"How many times do I have to tell you that I am not a thief?" she continued. "Shoot, I wish I were. It would make this a whole hell of a lot easier. But I'm not about to confess to crimes I didn't commit."
She stopped pacing, coming back to stare directly up at him again. It was eerie, as if she really could see him through the glass.
"There was an explosion and a robbery at the gallery in England two hours after you left it," Peterson said, his voice distorted over the cheap speakers. "This time, people died."
Peterson watched Annie's face carefully as a range of emotions battled through her. Anger finally won.
"So, naturally, you believe Iwas involved. That's great, that's really great. Innocent people die, and the best you guys can do is to give me a hard time as I get on and off planes. You should be over there chasing the creeps that did the bombing, not playing peekaboo with somebody who gets queasy when she cuts her finger, pal."
"Doesn't it seem a little strange that you should go to European art galleries twice in five months, and within hours after you leave, each of them is hit by a bomb and a robbery?" Peterson had been in this business long enough to know that when there was smoke, somebody was trying to hide a fire. He wasn't buying the indignant act. "How do you explain the fact that you left the Athens convention hours before anyone else?"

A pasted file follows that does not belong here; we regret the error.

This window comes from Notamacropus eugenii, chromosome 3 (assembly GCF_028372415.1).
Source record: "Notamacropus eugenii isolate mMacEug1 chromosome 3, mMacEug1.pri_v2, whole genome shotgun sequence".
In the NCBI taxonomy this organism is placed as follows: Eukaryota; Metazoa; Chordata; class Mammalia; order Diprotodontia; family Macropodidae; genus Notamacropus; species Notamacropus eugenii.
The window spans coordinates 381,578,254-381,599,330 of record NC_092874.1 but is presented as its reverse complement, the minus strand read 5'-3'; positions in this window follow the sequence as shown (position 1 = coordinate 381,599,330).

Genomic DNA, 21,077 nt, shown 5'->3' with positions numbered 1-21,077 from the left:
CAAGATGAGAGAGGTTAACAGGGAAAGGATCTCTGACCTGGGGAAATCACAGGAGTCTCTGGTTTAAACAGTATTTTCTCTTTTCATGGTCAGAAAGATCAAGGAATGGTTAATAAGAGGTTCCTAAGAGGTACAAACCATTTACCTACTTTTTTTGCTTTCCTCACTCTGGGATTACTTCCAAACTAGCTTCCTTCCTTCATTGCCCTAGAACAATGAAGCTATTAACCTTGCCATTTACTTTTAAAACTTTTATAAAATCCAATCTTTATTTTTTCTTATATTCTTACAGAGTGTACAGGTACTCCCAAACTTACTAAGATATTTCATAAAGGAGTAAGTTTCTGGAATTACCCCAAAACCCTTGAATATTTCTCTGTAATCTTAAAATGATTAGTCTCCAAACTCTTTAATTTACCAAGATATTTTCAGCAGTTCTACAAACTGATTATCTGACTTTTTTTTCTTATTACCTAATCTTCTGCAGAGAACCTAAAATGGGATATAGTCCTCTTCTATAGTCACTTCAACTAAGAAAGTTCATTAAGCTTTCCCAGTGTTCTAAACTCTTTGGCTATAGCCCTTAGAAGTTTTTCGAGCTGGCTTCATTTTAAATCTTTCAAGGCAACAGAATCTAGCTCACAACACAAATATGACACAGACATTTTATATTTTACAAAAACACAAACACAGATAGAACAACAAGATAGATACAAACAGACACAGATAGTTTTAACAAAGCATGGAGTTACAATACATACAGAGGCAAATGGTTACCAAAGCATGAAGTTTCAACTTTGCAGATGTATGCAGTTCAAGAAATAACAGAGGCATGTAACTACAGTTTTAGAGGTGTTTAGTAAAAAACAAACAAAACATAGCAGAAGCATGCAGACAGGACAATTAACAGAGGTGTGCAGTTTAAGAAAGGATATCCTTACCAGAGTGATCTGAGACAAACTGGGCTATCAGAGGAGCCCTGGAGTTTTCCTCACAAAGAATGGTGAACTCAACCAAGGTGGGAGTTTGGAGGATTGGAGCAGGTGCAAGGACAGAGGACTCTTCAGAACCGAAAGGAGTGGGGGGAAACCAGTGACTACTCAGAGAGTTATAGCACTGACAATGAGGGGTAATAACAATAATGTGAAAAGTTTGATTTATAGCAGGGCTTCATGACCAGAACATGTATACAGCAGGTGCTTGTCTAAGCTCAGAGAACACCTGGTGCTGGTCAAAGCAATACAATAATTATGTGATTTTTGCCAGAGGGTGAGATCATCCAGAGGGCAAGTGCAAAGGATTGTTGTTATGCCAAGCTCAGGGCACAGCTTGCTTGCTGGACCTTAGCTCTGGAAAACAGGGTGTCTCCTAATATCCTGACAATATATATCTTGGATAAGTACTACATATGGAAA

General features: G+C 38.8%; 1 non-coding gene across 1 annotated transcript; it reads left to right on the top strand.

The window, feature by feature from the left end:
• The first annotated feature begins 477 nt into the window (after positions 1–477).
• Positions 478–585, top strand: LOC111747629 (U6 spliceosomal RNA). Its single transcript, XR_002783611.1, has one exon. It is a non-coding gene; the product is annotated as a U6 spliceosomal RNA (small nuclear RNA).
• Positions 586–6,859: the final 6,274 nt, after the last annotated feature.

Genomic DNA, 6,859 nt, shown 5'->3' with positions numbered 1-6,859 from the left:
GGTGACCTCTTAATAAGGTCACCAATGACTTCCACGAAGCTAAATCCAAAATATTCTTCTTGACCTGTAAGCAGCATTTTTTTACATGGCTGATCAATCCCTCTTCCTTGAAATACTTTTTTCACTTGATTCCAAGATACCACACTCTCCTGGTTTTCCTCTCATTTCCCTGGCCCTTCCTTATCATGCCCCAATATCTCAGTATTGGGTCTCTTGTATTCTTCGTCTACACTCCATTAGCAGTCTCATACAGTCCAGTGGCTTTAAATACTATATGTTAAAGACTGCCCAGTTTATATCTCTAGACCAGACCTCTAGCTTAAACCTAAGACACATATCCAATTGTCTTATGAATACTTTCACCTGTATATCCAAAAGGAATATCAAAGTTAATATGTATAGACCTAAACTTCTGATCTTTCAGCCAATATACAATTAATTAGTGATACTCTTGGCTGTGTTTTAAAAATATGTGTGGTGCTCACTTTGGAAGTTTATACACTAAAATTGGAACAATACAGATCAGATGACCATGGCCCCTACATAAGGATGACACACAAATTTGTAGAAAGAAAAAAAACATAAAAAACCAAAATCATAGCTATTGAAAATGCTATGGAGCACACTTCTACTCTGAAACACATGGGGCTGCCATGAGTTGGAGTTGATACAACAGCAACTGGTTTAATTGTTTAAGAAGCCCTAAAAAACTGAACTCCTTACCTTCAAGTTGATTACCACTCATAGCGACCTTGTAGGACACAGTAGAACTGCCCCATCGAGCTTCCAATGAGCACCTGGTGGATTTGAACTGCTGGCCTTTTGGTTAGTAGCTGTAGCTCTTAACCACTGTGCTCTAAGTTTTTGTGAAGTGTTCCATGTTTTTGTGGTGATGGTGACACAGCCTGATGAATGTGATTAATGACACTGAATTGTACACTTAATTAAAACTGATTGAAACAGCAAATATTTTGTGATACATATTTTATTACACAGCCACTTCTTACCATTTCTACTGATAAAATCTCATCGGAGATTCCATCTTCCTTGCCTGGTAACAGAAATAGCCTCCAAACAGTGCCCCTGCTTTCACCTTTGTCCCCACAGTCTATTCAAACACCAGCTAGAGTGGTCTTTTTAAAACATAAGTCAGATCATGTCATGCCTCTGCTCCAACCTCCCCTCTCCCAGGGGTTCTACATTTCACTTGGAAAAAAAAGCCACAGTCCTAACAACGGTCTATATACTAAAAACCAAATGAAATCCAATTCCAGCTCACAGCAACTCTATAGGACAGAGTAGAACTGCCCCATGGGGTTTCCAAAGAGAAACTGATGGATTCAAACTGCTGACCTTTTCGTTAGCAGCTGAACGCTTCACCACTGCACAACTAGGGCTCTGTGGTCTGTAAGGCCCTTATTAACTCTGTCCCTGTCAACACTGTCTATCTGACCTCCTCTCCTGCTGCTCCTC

"I don't!" Annie countered, eyes aflame. "I've already told the FBI, and the CIA, and everyone else who's asked, that I left because I'd seen everything at the exhibit and I wanted to catch an early flight home." She was pacing the floor now, clearly upset. "What ever happened to innocent until proven guilty? Huh? Just what the hell is going on here?" she shouted, right through the glass at Peterson.
There was silence. Big fat silence. It disarmed her as Pete knew it would. Dr. Anne Morrow was low on patience, and impatient people didn't like being made to wait. She turned, gathering her clothes. "If we're through " she said pointedly.
"But we're not," Pete said. "It's called a strip search for a reason."
What little remained of her patience snapped. "Oh, give me a break," she said, throwing down her clothes and striding over to the mirror. She came up really close—close enough for Pete to see the details of her thick, dark lashes and the streaks of lighter color in the deep blue of her eyes. Close enough for him to see that her skin was as smooth and soft as it looked. If the glass of the window hadn't been between them, he could have lifted his hand and touched her.
Peterson felt Whitley watching him, and somehow he managed to remain expressionless. But, man, it had been a long time since he'd looked at a woman and wanted her this badly. It had been a real long time.
"I assure you that everything I'm hiding in my underwear is attached, pal," she said. "No removable parts."
"Sorry," he said. "I'm being paid a lot of money not to trust you."
"What exactly are you looking for?" she asked. "Maybe if you tell me, I can check and see if I've got it on me somewhere."
"You ever hear of mules?" Pete asked.